The star discovered is nicknamed Nasty 1.
The star discovered by Hubble hardly looks like our star, the sun. It has an exposed core, because its outer layers are broken down.
The star that have exposed helium cores due to breakdown of their outer hydrogen layers belong to the Wolf-Rayet Family.
The star is enveloped in a thick cloud of Heavy gas forming a pancake shape. This star gives a rare chance to astronomers to observe its core.
Scientists are now observing how the rapidly aging star is breaking down.
Jon Mauerhan of the University of California at Berkeley and lead researcher of the study said that the mysterious star is probably formed due to a binary interaction between other stars; this means that there is another star which is consuming the gas released by Nasty 1 from its surface.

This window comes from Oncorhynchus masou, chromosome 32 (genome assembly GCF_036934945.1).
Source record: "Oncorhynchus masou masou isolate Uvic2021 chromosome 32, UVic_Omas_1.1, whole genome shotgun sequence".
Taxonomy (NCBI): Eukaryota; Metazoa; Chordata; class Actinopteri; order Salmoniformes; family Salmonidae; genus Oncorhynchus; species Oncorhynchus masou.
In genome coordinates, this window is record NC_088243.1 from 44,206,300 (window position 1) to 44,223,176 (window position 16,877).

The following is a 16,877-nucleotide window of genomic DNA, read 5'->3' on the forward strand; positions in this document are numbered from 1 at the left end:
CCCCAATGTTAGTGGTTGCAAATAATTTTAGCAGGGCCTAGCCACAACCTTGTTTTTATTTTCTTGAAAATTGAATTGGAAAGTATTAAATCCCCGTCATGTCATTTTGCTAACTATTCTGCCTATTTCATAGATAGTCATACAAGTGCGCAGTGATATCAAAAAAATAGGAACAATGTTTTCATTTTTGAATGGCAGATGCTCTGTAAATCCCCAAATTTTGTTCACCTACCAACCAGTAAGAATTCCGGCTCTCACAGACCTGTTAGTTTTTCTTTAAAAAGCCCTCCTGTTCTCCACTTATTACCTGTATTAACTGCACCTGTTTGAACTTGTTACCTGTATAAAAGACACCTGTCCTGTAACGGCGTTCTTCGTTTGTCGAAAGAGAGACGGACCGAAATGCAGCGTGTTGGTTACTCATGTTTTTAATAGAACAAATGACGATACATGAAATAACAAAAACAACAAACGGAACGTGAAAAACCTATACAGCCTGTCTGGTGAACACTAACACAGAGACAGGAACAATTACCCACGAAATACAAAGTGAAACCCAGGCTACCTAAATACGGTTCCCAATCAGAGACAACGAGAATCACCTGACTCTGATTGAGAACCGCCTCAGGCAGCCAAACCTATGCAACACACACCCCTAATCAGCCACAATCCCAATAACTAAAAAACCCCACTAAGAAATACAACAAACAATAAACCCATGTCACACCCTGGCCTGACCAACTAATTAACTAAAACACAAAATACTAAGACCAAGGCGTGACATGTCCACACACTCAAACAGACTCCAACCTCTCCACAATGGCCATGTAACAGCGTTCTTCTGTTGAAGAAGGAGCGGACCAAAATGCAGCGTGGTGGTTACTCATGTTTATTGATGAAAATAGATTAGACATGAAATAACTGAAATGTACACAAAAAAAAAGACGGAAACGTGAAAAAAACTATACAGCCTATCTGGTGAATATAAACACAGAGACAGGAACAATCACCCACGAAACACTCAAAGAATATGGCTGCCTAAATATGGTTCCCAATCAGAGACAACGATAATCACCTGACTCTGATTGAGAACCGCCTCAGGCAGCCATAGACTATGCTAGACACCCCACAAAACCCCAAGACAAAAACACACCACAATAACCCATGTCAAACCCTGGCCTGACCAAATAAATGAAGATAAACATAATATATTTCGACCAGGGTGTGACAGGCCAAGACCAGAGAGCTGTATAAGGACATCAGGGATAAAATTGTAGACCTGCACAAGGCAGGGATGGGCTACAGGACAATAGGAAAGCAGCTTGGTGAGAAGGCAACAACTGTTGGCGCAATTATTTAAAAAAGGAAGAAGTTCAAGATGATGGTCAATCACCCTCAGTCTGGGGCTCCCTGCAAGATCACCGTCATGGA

Nathan Smith, co-author of the study said, “We’re finding that it is hard to form all the Wolf-Rayet stars we observe by the traditional wind mechanism, because mass loss isn’t as strong as we used to think. Mass exchange in binary systems seems to be vital to account for Wolf-Rayet stars and the supernovae they make and catching binary stars in this short-lived phase will help us understand this process.”
Scientists are perplexed because the process of binary interaction takes about 100,000 years to complete while the disk produced by it is visible for less than 10,000 years.
Researchers have studied more stars within the Wolf-Rayet belt and found that many seem to have a binary origin like the Nasty 1.
The findings of the study are published in Monthly Notices of the Royal Astronomical Society.